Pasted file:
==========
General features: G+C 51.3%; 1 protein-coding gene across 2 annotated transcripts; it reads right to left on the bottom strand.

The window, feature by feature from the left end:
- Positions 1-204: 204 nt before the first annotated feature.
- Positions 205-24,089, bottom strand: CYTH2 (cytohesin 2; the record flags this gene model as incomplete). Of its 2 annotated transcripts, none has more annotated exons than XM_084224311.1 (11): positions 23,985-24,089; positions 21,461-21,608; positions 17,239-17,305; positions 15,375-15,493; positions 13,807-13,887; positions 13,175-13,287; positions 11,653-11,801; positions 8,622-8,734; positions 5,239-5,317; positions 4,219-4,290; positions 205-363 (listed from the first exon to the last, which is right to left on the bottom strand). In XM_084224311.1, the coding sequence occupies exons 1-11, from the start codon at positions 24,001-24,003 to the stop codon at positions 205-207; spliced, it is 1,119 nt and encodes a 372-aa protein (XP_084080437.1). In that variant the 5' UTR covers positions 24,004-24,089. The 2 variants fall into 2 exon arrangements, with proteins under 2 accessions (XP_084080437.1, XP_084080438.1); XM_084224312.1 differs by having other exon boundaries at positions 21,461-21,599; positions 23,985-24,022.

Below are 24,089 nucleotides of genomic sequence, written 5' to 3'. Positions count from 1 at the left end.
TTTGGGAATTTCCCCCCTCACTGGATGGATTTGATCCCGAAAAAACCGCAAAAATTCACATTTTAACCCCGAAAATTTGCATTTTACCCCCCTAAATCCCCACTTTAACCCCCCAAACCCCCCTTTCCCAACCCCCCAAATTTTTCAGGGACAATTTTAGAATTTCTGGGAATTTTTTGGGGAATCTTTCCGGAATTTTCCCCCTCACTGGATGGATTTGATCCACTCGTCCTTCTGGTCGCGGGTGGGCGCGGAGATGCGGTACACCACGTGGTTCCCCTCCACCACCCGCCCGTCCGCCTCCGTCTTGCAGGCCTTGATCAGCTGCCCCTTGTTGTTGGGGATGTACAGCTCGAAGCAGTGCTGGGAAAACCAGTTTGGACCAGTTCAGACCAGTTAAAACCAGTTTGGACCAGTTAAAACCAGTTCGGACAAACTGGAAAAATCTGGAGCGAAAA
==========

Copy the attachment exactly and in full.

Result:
General features: G+C 51.3%; 1 protein-coding gene across 2 annotated transcripts; it reads right to left on the bottom strand.

The window, feature by feature from the left end:
- Positions 1-204: 204 nt before the first annotated feature.
- Positions 205-24,089, bottom strand: CYTH2 (cytohesin 2; the record flags this gene model as incomplete). Of its 2 annotated transcripts, none has more annotated exons than XM_084224311.1 (11): positions 23,985-24,089; positions 21,461-21,608; positions 17,239-17,305; positions 15,375-15,493; positions 13,807-13,887; positions 13,175-13,287; positions 11,653-11,801; positions 8,622-8,734; positions 5,239-5,317; positions 4,219-4,290; positions 205-363 (listed from the first exon to the last, which is right to left on the bottom strand). In XM_084224311.1, the coding sequence occupies exons 1-11, from the start codon at positions 24,001-24,003 to the stop codon at positions 205-207; spliced, it is 1,119 nt and encodes a 372-aa protein (XP_084080437.1). In that variant the 5' UTR covers positions 24,004-24,089. The 2 variants fall into 2 exon arrangements, with proteins under 2 accessions (XP_084080437.1, XP_084080438.1); XM_084224312.1 differs by having other exon boundaries at positions 21,461-21,599; positions 23,985-24,022.

Below are 24,089 nucleotides of genomic sequence, written 5' to 3'. Positions count from 1 at the left end.
TTTGGGAATTTCCCCCCTCACTGGATGGATTTGATCCCGAAAAAACCGCAAAAATTCACATTTTAACCCCGAAAATTTGCATTTTACCCCCCTAAATCCCCACTTTAACCCCCCAAACCCCCCTTTCCCAACCCCCCAAATTTTTCAGGGACAATTTTAGAATTTCTGGGAATTTTTTGGGGAATCTTTCCGGAATTTTCCCCCTCACTGGATGGATTTGATCCACTCGTCCTTCTGGTCGCGGGTGGGCGCGGAGATGCGGTACACCACGTGGTTCCCCTCCACCACCCGCCCGTCCGCCTCCGTCTTGCAGGCCTTGATCAGCTGCCCCTTGTTGTTGGGGATGTACAGCTCGAAGCAGTGCTGGGAAAACCAGTTTGGACCAGTTCAGACCAGTTAAAACCAGTTTGGACCAGTTAAAACCAGTTCGGACAAACTGGAAAAATCTGGAGCGAAAA